Since Gina Kraus, the principal of the John M. Marshall Elementary School, gathered her staff last Tuesday to announce that she would not be granted tenure and that her role as an administrator would end in June, parents have mobilized in defense.
At Tuesday night’s East Hampton School Board meeting, parents plan to turn out in large numbers so that their voices can be heard and their concerns aired publicly — even if the airing of those opinions has no bearing on the final outcome.
Last Thursday, four John Marshall PTA board members sent out an e-mail to the school’s parents, informing them that Ms. Kraus had been denied tenure.
“A group of concerned parents has formed and is organizing an effort to persuade Rich Burns that his recommendation to the board of education regarding Gina Kraus is not in the best interest of our children or our elementary school,” read the e-mail. “We, as parents, and as the J.M.M.E.S. PTA board, support these parents in their efforts and hope you too will involve yourself in making sure the most responsible decisions are made regarding the education and educational environment of your child/ren.”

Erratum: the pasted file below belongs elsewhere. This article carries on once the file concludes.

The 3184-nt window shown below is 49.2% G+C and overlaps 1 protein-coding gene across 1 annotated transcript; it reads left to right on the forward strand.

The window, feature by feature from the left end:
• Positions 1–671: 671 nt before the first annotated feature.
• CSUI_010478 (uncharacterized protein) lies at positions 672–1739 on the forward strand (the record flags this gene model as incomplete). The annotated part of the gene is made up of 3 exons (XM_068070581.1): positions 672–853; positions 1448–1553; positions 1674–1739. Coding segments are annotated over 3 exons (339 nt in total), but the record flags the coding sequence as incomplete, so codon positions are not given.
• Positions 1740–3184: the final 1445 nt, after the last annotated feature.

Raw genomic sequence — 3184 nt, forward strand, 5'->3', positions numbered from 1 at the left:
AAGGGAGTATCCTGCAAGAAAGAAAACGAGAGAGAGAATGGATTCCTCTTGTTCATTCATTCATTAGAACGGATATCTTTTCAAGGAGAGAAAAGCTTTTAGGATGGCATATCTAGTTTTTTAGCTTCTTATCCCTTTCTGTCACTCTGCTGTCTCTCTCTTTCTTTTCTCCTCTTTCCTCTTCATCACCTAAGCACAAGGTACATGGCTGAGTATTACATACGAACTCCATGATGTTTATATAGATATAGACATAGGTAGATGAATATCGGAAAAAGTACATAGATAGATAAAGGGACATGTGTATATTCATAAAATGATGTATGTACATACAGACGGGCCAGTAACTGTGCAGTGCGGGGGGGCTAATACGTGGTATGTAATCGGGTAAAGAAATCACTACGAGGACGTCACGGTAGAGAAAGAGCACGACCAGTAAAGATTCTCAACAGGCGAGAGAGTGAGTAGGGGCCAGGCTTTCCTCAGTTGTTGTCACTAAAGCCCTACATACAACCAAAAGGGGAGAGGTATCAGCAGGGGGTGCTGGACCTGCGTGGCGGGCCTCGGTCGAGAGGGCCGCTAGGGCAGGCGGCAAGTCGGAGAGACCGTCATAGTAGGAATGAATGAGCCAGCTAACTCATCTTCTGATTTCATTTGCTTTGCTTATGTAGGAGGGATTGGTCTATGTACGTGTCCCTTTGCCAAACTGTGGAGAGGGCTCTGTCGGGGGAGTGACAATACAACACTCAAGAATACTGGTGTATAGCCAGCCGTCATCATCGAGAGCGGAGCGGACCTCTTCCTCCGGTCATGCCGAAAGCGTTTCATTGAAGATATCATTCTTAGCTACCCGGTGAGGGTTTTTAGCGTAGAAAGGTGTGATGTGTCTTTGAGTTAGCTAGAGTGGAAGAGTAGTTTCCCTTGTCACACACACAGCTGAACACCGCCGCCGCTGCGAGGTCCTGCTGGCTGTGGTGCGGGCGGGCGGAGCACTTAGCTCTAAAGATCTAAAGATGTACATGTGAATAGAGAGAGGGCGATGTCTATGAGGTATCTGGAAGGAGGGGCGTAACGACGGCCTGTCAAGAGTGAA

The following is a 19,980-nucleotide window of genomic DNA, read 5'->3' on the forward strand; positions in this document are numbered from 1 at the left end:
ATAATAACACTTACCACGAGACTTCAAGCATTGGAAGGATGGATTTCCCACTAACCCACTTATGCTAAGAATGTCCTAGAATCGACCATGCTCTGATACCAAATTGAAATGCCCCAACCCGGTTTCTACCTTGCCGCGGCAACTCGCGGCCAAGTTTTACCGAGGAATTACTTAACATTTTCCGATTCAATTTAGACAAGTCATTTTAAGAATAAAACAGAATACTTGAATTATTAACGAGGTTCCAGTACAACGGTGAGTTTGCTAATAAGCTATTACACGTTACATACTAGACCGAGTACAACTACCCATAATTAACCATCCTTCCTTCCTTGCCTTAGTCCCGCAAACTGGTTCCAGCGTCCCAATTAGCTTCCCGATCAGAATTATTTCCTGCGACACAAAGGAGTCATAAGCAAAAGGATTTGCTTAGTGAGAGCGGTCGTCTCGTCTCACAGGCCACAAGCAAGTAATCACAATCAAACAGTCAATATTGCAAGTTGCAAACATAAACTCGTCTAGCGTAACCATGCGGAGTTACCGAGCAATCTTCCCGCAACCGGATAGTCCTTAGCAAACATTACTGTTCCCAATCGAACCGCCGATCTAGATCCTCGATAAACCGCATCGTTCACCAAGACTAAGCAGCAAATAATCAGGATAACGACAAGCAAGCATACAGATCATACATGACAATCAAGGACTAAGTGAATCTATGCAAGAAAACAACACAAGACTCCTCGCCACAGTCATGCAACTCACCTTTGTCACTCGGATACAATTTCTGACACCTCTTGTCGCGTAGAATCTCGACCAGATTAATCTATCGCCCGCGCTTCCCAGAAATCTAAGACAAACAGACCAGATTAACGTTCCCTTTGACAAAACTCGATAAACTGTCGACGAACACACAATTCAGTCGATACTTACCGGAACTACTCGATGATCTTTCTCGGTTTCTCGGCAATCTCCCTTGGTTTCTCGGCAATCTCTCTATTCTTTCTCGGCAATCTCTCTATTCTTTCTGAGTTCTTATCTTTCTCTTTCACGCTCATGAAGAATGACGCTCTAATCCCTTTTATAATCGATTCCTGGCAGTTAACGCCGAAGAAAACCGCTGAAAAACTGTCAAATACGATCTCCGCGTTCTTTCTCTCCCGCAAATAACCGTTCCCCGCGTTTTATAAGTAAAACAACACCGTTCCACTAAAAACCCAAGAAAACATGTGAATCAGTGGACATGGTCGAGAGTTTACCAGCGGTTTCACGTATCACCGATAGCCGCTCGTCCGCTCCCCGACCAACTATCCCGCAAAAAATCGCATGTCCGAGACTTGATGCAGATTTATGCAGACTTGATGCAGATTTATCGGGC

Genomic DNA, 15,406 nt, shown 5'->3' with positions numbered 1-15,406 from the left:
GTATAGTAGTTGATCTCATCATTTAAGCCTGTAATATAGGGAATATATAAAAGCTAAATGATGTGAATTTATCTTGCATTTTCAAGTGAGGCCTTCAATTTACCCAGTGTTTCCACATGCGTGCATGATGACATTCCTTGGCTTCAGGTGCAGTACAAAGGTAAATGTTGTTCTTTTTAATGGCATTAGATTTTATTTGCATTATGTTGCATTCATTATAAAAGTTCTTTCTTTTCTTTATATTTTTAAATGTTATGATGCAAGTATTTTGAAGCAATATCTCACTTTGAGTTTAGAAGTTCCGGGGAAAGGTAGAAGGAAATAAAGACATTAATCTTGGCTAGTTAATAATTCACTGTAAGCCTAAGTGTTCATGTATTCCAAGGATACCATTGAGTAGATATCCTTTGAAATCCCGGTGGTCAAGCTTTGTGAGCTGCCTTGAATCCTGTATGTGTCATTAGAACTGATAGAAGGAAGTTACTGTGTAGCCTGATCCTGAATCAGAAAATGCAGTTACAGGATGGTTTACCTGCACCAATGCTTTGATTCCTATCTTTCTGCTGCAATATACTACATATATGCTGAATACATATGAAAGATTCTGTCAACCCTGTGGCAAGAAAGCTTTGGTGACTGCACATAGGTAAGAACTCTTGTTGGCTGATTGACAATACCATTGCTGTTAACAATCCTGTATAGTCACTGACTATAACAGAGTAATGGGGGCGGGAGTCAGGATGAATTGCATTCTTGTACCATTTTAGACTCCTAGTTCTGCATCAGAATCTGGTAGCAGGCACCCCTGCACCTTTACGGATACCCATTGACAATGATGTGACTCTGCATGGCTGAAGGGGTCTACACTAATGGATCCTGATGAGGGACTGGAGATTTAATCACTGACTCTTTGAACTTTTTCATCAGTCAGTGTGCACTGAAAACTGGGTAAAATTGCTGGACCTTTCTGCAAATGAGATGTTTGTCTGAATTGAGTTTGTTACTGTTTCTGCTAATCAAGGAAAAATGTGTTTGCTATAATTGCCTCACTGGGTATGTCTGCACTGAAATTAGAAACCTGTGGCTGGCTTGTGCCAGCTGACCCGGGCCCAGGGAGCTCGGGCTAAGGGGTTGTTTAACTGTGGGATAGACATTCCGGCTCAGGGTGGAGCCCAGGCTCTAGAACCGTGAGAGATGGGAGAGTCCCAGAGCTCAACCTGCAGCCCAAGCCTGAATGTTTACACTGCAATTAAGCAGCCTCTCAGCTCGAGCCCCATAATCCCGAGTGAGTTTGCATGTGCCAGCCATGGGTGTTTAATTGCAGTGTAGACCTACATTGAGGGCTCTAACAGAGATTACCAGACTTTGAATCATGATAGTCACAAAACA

Beneath the PTA’s e-mail was an additional letter, signed by five John Marshall parents, Courtney Garneau, Liz Genovesi, Kate Dodge McCarty, Michelle Musnicki, and Wendy Geehreng Walters.
“If you feel strongly about supporting Gina and ending the revolving door of administrators at John Marshall, and in our district in general, please make every effort to join the many who feel that an injustice is being done at our school,” read the second letter.
It asked that parents consider attending Tuesday’s school board meeting, “which will be open for public comment (and may potentially be our final opportunity to voice our opposition).” Additionally, it asked that parents e-mail both Richard Burns, the district superintendent, and also the school board to signal their support of Ms. Kraus’s tenure.
Since last week’s meeting, neither Mr. Burns nor Ms. Kraus has returned calls requesting a comment.